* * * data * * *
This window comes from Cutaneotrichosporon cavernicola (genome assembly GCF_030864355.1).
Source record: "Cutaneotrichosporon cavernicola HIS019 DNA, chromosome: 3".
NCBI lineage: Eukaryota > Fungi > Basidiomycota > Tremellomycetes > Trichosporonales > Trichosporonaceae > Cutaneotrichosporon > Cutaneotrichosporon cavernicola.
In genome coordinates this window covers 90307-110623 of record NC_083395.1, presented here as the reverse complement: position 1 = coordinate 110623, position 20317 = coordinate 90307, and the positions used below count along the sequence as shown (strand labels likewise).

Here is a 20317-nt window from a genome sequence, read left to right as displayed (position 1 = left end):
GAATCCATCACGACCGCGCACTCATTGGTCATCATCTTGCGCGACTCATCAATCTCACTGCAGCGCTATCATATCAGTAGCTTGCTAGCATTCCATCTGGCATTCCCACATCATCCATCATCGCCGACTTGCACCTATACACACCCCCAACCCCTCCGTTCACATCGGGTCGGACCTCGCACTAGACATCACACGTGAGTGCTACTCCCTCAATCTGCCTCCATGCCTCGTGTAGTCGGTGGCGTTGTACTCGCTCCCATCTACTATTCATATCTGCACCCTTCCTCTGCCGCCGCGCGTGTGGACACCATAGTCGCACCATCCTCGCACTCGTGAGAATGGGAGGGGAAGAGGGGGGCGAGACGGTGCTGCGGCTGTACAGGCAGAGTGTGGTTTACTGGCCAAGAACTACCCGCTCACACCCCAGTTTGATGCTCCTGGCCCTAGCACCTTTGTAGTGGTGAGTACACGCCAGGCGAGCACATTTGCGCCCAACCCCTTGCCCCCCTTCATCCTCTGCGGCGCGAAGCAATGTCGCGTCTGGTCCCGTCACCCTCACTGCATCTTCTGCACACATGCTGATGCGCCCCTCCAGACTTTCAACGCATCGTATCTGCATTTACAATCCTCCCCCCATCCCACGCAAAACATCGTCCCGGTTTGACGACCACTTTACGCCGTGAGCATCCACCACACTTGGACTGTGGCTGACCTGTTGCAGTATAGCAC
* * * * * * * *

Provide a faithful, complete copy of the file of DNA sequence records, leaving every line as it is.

This window comes from Cutaneotrichosporon cavernicola (genome assembly GCF_030864355.1).
Source record: "Cutaneotrichosporon cavernicola HIS019 DNA, chromosome: 3".
NCBI lineage: Eukaryota > Fungi > Basidiomycota > Tremellomycetes > Trichosporonales > Trichosporonaceae > Cutaneotrichosporon > Cutaneotrichosporon cavernicola.
In genome coordinates this window covers 90307-110623 of record NC_083395.1, presented here as the reverse complement: position 1 = coordinate 110623, position 20317 = coordinate 90307, and the positions used below count along the sequence as shown (strand labels likewise).

Here is a 20317-nt window from a genome sequence, read left to right as displayed (position 1 = left end):
GAATCCATCACGACCGCGCACTCATTGGTCATCATCTTGCGCGACTCATCAATCTCACTGCAGCGCTATCATATCAGTAGCTTGCTAGCATTCCATCTGGCATTCCCACATCATCCATCATCGCCGACTTGCACCTATACACACCCCCAACCCCTCCGTTCACATCGGGTCGGACCTCGCACTAGACATCACACGTGAGTGCTACTCCCTCAATCTGCCTCCATGCCTCGTGTAGTCGGTGGCGTTGTACTCGCTCCCATCTACTATTCATATCTGCACCCTTCCTCTGCCGCCGCGCGTGTGGACACCATAGTCGCACCATCCTCGCACTCGTGAGAATGGGAGGGGAAGAGGGGGGCGAGACGGTGCTGCGGCTGTACAGGCAGAGTGTGGTTTACTGGCCAAGAACTACCCGCTCACACCCCAGTTTGATGCTCCTGGCCCTAGCACCTTTGTAGTGGTGAGTACACGCCAGGCGAGCACATTTGCGCCCAACCCCTTGCCCCCCTTCATCCTCTGCGGCGCGAAGCAATGTCGCGTCTGGTCCCGTCACCCTCACTGCATCTTCTGCACACATGCTGATGCGCCCCTCCAGACTTTCAACGCATCGTATCTGCATTTACAATCCTCCCCCCATCCCACGCAAAACATCGTCCCGGTTTGACGACCACTTTACGCCGTGAGCATCCACCACACTTGGACTGTGGCTGACCTGTTGCAGTATAGCAC